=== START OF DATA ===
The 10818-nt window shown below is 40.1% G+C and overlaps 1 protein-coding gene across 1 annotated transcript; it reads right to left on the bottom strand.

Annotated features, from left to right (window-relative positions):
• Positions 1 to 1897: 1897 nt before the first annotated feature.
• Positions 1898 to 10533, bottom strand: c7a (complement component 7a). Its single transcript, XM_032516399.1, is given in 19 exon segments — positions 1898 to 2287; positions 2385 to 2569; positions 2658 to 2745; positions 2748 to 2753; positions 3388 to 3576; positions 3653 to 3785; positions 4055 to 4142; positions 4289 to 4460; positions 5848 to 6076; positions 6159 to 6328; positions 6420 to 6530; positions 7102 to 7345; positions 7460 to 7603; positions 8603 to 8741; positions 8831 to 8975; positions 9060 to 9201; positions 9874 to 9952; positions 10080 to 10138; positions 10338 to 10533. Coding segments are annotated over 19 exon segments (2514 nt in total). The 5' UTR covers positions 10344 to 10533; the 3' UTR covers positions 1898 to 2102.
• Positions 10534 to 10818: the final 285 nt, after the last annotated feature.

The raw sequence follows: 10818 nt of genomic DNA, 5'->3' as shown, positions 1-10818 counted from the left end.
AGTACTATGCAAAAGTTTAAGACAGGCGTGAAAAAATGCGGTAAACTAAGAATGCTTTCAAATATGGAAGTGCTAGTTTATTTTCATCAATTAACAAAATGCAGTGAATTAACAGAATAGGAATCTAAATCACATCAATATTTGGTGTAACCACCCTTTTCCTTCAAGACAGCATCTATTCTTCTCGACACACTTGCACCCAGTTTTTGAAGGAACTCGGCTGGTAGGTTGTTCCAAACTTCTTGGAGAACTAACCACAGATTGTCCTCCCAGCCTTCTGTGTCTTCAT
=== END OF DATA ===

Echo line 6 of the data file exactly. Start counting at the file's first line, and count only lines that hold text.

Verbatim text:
The raw sequence follows: 10818 nt of genomic DNA, 5'->3' as shown, positions 1-10818 counted from the left end.